This collection was moved back to Douai Abbey in September 2017. Please contact them for more information: http://www.douaiabbey.org.uk/
In the first of a series highlighting a selection of our collections, here’s a look at our Turner Collection, featuring a bibliophilic monk and revolutionary war.
Consisting of nearly 8000 items in total, the Turner Collection is an invaluable and fascinating source of pamphlets and political tracts directly relating to the French revolution. The 2500 pamphlets in 275 volumes mainly concern the period of 1787-1806 covering the French Revolution and the revolutionary wars. Many of the pamphlets were printed in Paris with the collection also featuring contemporary items printed in other major European printing centres, such as London, on the topic.
The collection is the work of Father John Turner (1765-1844) an English Benedictine monk. In the mid 1780’s Turner was resident at abbeys in Douai (northern France) and Paris. Turner became directly involved in events in revolutionary France, embracing the revolution in 1792 by taking the Oath of Liberty and Equality and joining the National Guard. At that time the monastic way of life was no longer recognised in France. Turner was later imprisoned in Sainte-Pélagie from 1793 to 1794, after the French declaration of war on Britain in early 1793 resulted in the arrest of British citizens in France.
In early 1795 Turner and others of his Benedictine community returned to their monastic life in Paris. It was at this time that Turner began to collect and collate into volumes examples of the vast numbers of revolutionary pamphlets Paris had been flooded with during the revolution. Turner was a bibliophile, he also collected older and rarer books of the ancien régime, in part to replenish the monastic library of his abbey which had been gutted during the revolutionary conflicts.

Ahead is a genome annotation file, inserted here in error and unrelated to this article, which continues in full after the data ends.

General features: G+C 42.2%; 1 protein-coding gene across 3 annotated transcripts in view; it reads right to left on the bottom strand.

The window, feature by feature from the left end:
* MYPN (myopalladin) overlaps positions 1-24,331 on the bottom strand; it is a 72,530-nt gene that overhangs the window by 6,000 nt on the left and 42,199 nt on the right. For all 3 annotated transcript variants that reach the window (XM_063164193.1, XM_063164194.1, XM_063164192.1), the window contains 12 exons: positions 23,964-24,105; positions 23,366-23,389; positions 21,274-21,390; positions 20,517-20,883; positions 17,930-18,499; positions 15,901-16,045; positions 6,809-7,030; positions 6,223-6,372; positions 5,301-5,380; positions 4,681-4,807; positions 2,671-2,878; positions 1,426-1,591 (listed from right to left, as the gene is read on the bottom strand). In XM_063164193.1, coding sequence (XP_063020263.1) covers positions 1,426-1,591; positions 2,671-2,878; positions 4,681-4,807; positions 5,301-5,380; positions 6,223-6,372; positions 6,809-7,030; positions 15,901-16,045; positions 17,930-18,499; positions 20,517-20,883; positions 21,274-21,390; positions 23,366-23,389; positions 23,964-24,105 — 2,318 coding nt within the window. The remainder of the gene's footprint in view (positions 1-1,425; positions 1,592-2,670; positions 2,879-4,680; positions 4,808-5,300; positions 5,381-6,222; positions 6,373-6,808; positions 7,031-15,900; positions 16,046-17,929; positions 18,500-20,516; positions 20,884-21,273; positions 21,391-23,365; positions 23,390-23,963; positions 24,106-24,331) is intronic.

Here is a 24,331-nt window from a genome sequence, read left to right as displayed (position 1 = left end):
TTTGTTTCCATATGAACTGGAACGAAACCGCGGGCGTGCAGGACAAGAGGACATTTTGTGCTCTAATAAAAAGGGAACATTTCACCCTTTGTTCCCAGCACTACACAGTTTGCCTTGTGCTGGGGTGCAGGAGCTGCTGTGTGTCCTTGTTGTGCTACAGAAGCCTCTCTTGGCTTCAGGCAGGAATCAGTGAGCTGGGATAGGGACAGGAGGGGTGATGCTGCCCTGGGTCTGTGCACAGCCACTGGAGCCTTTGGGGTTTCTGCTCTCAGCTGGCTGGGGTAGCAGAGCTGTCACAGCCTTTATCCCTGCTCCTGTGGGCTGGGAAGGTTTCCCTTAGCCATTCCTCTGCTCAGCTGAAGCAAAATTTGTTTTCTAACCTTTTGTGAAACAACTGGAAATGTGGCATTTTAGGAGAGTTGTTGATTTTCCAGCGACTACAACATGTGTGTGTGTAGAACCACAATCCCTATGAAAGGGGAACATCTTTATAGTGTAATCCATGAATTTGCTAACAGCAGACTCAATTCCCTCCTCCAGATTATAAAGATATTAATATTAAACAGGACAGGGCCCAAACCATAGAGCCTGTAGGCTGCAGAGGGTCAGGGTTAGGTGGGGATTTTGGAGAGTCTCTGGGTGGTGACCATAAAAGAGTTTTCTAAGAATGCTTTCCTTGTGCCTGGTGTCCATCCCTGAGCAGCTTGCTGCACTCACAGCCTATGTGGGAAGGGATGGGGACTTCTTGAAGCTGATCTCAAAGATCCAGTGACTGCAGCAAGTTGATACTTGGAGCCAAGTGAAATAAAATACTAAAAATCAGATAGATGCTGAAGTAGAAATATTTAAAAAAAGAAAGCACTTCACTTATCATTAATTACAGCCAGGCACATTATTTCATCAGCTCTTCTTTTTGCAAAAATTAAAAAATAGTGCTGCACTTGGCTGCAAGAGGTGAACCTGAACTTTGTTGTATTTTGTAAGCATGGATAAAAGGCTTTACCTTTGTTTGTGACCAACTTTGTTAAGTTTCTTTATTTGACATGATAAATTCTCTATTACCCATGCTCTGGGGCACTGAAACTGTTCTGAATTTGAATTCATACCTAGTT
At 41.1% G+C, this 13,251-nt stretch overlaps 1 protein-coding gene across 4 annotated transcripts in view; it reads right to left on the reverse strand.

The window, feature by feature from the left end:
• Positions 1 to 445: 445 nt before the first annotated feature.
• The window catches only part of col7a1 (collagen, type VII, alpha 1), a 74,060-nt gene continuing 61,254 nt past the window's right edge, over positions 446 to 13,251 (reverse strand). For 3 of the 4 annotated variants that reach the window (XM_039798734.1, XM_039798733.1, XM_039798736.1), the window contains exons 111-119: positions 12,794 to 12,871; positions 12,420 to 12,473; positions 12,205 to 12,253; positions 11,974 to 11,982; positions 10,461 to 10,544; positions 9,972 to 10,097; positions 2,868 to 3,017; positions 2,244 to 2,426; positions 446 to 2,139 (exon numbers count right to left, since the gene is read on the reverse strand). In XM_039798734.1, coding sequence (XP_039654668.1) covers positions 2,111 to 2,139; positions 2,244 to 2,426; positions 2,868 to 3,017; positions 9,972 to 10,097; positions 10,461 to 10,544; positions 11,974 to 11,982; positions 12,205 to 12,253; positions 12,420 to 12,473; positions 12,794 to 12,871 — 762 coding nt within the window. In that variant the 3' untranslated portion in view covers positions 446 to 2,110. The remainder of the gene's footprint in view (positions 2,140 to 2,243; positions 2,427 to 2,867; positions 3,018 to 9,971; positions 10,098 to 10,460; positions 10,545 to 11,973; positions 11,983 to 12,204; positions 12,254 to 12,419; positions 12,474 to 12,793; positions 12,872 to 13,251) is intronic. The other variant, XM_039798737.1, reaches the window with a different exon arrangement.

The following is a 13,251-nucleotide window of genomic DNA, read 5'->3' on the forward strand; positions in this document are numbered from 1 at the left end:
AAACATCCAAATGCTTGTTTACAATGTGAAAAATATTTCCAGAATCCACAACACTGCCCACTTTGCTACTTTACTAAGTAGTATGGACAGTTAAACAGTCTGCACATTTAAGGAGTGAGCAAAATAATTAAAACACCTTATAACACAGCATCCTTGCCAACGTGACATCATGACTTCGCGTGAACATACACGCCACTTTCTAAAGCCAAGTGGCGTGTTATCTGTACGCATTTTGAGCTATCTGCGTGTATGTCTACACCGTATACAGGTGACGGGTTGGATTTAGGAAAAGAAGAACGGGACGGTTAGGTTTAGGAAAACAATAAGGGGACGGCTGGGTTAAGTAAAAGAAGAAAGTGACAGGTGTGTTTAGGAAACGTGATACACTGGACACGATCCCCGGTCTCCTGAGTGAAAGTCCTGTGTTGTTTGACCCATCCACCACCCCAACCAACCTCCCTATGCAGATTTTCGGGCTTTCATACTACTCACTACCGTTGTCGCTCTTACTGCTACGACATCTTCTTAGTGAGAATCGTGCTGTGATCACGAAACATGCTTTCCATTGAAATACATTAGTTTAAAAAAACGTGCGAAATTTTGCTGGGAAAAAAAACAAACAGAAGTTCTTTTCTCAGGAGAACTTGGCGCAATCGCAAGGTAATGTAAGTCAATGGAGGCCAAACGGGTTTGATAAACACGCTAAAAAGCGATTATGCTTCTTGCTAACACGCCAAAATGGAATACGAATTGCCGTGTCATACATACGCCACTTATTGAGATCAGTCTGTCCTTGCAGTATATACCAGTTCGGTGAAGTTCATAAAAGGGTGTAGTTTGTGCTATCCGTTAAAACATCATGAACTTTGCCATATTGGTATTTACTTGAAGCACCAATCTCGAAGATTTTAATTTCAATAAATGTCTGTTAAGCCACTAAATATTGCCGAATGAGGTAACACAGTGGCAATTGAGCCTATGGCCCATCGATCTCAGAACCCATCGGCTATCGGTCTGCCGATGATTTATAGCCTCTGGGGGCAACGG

The pamphlets largely concern contemporary political and ecclesiastical matters, much of the material is of French publication but wider European contexts are also evident. There are for example tracts by Edmund Burke and Thomas Paine, demonstrating the dissemination of revolutionary ideology through the printed medium across Europe and America at this time. Many of the volumes also contain Turner’s handwritten notes and transcriptions.
When the Benedictine community to which Turner had belonged moved to England in 1903 (due to unfavourable anti-clerical legislation in France) they established themselves at Douai Abbey, near Woolhampton. Turner’s collection also came to England and was deposited at the University of Reading by the Abbott and community of Douai in 1966.
As you can see – the collection and the story of its compilation by father Turner certainly packs a punch in terms of historical interest and intrigue! For researchers of the French revolution and the revolutionary printing press the collection is a hugely valuable resource.